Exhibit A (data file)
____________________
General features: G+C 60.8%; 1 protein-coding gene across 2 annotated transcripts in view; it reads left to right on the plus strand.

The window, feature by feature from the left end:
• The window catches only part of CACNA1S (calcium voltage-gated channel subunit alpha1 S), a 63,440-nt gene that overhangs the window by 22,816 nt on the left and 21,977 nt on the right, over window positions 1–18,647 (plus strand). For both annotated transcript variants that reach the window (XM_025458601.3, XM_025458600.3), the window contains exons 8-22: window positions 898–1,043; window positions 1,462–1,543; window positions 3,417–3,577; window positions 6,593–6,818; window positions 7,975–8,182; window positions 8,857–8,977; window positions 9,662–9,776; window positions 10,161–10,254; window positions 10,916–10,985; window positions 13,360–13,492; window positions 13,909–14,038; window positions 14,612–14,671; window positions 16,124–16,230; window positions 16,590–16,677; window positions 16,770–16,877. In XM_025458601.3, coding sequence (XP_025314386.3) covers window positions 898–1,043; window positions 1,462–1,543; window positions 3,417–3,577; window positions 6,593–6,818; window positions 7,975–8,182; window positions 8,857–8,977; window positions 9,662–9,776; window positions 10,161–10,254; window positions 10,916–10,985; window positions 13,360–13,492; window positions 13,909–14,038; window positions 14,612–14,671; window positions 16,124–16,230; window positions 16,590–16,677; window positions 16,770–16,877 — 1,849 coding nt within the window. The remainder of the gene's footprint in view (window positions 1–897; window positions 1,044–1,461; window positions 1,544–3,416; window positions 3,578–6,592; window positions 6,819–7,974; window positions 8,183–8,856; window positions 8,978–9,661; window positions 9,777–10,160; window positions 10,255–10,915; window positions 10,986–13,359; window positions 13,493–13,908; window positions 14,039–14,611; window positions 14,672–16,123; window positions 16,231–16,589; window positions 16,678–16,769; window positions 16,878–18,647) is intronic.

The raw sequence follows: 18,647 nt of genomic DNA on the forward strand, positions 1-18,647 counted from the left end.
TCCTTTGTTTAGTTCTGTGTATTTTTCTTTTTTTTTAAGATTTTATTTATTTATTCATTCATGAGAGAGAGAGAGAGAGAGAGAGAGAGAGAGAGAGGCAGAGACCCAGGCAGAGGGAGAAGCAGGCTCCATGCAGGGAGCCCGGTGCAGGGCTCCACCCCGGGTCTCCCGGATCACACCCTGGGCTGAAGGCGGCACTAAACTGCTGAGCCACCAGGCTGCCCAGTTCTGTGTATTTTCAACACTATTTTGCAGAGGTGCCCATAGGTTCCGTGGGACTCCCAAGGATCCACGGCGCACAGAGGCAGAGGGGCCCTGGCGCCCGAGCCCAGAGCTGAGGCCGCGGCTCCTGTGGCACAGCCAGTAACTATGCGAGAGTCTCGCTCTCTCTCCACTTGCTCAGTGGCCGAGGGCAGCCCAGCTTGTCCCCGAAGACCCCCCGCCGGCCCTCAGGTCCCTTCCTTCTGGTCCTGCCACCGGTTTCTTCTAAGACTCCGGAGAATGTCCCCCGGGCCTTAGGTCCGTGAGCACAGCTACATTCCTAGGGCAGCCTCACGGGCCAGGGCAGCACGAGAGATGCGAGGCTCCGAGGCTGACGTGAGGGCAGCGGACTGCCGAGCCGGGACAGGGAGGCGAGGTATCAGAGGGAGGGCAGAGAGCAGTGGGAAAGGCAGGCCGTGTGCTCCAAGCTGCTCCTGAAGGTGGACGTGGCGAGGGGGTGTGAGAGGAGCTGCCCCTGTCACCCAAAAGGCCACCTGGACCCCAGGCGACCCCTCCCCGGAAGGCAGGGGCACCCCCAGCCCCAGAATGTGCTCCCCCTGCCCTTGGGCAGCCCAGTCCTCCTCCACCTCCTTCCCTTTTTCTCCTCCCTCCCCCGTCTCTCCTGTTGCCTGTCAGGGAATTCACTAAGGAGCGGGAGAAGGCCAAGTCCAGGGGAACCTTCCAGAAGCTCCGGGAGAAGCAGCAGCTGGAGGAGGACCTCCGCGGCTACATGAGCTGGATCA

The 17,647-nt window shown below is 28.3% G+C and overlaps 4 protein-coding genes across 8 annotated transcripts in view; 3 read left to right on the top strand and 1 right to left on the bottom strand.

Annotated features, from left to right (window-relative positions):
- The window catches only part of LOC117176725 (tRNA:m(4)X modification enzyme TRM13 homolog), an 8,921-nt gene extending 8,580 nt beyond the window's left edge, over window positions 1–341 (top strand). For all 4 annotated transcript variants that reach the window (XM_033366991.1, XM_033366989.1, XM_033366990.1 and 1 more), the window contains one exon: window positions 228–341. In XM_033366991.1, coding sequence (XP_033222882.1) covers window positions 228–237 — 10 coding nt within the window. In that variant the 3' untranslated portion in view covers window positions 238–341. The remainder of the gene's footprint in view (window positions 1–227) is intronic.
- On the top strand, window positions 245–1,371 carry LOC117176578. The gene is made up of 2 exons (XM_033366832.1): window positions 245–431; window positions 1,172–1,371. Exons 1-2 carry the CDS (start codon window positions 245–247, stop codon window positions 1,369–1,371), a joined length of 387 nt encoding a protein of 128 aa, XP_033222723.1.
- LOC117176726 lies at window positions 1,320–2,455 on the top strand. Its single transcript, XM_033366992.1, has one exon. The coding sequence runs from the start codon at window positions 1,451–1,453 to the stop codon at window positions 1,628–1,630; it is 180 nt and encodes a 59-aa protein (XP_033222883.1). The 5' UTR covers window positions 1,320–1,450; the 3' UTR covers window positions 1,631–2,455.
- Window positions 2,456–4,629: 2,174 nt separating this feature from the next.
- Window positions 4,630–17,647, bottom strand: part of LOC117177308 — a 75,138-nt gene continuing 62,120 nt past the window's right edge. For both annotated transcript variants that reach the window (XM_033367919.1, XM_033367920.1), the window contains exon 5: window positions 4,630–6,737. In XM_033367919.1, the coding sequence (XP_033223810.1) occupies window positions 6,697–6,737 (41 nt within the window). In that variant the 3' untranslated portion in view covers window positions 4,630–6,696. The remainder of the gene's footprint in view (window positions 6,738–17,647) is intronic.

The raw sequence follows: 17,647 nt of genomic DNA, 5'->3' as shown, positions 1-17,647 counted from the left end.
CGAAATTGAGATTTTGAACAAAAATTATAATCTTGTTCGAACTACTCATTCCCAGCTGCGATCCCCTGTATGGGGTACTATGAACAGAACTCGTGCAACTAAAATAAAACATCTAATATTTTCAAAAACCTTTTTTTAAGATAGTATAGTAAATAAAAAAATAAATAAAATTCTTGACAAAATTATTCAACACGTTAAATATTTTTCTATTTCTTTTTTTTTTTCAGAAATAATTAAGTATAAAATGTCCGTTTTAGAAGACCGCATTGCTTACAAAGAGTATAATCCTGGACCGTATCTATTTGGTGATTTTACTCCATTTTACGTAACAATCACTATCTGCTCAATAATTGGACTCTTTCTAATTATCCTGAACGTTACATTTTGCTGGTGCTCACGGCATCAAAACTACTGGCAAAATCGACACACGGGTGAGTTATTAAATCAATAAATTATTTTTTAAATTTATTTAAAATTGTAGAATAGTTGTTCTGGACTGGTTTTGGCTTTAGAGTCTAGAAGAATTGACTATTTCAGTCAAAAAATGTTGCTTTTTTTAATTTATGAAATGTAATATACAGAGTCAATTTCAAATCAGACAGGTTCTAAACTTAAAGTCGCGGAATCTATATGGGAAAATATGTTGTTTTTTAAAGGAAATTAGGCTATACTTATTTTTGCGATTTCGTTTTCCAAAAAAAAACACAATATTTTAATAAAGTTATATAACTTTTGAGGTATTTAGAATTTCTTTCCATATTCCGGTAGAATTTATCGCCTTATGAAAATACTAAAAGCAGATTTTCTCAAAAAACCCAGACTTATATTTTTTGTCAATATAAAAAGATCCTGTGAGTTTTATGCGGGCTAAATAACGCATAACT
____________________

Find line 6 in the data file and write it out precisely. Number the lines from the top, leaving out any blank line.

The 17,647-nt window shown below is 28.3% G+C and overlaps 4 protein-coding genes across 8 annotated transcripts in view; 3 read left to right on the top strand and 1 right to left on the bottom strand.